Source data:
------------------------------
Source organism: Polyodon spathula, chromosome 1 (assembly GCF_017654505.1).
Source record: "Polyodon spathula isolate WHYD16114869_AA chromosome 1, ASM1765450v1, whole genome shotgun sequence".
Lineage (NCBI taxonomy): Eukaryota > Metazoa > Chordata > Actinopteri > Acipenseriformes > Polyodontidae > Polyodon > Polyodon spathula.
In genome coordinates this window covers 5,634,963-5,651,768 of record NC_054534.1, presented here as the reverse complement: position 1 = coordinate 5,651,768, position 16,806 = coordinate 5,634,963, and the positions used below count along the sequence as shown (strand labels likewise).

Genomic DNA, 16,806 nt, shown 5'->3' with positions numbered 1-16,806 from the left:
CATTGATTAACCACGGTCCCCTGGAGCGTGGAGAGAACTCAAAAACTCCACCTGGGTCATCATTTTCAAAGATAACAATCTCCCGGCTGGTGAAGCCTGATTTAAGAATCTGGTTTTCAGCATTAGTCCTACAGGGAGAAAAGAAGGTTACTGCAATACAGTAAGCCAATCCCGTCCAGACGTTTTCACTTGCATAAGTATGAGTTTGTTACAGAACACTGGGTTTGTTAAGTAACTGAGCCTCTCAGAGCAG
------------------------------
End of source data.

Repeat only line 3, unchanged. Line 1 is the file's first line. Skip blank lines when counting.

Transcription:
Lineage (NCBI taxonomy): Eukaryota > Metazoa > Chordata > Actinopteri > Acipenseriformes > Polyodontidae > Polyodon > Polyodon spathula.